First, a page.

I gained an education about the politics of rape on college campuses while I was still an undergraduate, coincidentally during the Clarence Thomas nomination disaster. (If you were unaware, he is not only a wholly demented Associate Justice of the US Supreme Court, but also a big-time sexual harasser. The Senate knew this, and confirmed him anyway, in 1991.)
I was one of fifteen or so people who signed up to be trained as a “Sexual Harassment Advocate.” There was one other man. I received several hours of training over multiple sessions, and then my contact information was provided to anybody who had questions or concerns about campus sexual harassment policies and incidents. Though not by design, victims of sexual assault also might have contacted sexual harassment advocates.
Within a short period of time, the program was renamed “Advocates Working Against Sexual Harassment.” There were plenty of jokes that preceded the switch.
As you might expect, as a man, I didn’t get contacted often. I think it was twice, and once was by someone who was concerned about a report against him. During the same time, there were plenty of harassment incidents as well as sexual assault cases, that were not widely known on campus but definitely occurred. I graduated a year later, and I suspect the program didn’t last much longer after that time.
I didn’t realize, until much later, that this entire program on campus was essentially designed to circumvent legal channels of action. The campus was complying with the law, and genuinely concerned about its denizens, but also didn’t want people to contact external authorities.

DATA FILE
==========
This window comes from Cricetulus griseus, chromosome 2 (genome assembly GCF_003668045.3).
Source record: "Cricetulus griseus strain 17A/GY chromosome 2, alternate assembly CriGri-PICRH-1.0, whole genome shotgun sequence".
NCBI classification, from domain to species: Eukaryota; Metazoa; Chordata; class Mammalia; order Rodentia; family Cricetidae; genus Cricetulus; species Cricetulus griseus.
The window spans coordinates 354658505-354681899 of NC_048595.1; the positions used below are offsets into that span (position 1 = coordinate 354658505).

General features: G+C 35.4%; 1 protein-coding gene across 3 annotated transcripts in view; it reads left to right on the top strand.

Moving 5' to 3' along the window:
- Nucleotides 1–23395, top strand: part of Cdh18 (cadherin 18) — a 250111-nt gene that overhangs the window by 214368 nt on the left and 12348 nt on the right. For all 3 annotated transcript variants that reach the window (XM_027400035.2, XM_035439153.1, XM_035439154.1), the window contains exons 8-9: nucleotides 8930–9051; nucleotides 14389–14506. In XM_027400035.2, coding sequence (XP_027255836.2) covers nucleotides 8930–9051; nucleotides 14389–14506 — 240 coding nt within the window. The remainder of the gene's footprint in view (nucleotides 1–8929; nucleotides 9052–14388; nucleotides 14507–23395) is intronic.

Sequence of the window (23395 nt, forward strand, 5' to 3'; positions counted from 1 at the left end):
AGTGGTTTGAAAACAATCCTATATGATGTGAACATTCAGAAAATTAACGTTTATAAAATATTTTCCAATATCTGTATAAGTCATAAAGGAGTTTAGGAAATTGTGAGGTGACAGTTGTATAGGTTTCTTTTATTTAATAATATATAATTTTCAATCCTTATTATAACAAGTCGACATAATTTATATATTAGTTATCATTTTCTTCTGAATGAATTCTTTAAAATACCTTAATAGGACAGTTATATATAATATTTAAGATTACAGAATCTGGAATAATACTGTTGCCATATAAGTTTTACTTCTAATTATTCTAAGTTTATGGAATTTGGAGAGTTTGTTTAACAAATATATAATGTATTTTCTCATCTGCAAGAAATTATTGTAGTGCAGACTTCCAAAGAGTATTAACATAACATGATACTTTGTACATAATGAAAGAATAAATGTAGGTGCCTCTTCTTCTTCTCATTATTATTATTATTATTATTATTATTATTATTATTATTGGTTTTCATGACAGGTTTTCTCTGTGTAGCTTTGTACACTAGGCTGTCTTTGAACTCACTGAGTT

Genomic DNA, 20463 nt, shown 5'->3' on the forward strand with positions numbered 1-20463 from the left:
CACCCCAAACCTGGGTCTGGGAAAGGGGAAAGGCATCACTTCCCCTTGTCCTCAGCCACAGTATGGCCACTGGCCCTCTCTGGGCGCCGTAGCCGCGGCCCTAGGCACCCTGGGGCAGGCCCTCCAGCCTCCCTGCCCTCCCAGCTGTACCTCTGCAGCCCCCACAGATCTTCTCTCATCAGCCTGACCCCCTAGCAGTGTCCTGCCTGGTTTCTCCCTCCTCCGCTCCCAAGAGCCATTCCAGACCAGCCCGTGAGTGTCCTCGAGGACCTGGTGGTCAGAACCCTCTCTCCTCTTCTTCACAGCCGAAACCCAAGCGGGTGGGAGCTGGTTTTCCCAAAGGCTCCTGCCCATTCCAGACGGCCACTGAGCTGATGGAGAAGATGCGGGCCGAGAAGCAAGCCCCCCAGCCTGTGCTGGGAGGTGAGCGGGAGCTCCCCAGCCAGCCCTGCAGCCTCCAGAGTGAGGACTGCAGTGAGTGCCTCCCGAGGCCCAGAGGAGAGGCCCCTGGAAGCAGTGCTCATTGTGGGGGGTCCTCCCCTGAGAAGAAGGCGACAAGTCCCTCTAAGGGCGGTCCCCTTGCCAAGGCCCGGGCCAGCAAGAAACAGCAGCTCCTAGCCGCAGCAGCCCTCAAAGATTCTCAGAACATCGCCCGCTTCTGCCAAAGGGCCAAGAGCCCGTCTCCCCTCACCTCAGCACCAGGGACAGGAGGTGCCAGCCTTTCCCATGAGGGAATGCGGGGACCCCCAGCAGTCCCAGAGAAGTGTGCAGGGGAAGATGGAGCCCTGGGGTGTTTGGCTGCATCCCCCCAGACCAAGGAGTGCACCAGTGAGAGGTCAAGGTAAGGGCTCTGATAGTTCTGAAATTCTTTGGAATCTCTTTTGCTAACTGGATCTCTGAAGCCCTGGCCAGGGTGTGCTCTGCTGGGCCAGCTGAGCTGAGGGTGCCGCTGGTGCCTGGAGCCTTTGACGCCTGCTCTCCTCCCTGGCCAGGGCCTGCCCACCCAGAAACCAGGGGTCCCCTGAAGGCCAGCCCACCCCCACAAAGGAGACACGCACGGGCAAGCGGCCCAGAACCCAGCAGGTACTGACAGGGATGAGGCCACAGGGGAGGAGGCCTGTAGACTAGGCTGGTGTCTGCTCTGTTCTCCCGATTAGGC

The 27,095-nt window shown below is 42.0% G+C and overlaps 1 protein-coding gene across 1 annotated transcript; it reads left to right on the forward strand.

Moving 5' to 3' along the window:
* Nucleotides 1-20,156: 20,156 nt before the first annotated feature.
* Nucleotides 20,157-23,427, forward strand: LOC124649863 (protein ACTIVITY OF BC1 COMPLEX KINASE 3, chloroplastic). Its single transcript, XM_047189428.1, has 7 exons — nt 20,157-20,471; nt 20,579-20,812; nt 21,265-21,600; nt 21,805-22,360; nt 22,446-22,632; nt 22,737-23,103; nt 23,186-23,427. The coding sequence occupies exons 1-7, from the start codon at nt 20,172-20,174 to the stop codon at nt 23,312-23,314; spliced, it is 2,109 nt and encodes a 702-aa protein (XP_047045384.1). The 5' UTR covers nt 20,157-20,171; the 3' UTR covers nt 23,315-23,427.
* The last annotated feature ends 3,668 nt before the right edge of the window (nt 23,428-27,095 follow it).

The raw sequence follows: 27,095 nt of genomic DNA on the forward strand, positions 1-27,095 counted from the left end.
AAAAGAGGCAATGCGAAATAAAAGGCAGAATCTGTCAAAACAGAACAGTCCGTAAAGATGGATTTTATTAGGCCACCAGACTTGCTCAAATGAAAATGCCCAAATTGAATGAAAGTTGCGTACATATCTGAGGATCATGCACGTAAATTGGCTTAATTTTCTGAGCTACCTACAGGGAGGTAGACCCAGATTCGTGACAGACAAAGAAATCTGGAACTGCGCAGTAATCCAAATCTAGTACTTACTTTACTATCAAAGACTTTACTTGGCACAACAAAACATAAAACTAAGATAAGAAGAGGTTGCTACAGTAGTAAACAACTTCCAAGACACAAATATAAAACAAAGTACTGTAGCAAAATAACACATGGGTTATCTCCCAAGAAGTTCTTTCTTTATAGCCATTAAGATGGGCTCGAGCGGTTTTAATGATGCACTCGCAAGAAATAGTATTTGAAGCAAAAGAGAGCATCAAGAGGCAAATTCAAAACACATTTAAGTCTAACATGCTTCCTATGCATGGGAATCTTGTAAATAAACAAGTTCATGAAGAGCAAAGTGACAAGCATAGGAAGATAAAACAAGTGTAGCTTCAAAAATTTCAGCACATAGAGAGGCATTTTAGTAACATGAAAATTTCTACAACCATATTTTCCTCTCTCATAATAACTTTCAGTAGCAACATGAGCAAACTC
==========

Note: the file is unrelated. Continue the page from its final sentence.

More than 20 years later, it seems that things haven’t changed much.
What I find stunningly shameful is that some people think that students shouldn’t have the option to handle rape as a criminal matter to be handled by the justice system. What I find even more appalling is that plenty of college administrators actively discourage students to seek legal action against sex offenders. I have seen this too often, and I find it sickening.
When I was still learning the ropes as a faculty member, a student in one of my intro classes stopped attending, and she then took a leave of absence for the rest of the semester. As this was happening, I learned that another student who was also in the same class had (allegedly) sexually assaulted her. The campus was taking action to keep her from having to interact with him, but then stopped doing anything on her behalf as soon as she pressed charges. The campus wanted to punish this rapist on their own terms, by holding a little campus hearing and having some kind of little disciplinary action that would have no real consequence for him.
Meanwhile, if the accusation against him is correct, he deserved serious time in prison. Anything else would have been a miscarriage of justice. Yet administrators at my private, tuition-driven university actively sought to keep the case out of the criminal justice system and out of the public eye. As far as they were concerned, the less attention towards rape on campus, the better off the university is. That would only be true if the university were not the vehicle that allowed rapes to occur by letting the perpetrators get away with it.
In this particular case, this student transferred away from the university and never returned, and I heard indirectly that there was a criminal trial, though I never heard about the outcome.
This incident was an outlier. Most rapes that take place are never reported. Those that are reported to campus safety may or may not result in criminal charges. What affects how this happens?
Some campuses have real cops, and others have campus safety. On private campuses, the campus safety officers may be well trained, professional, and effective at their jobs, but they lack the authority of sworn police officers. They can’t issue traffic and parking tickets that are enforceable off campus, and they can’t arrest people when they do things wrong. They have to call the cops for that.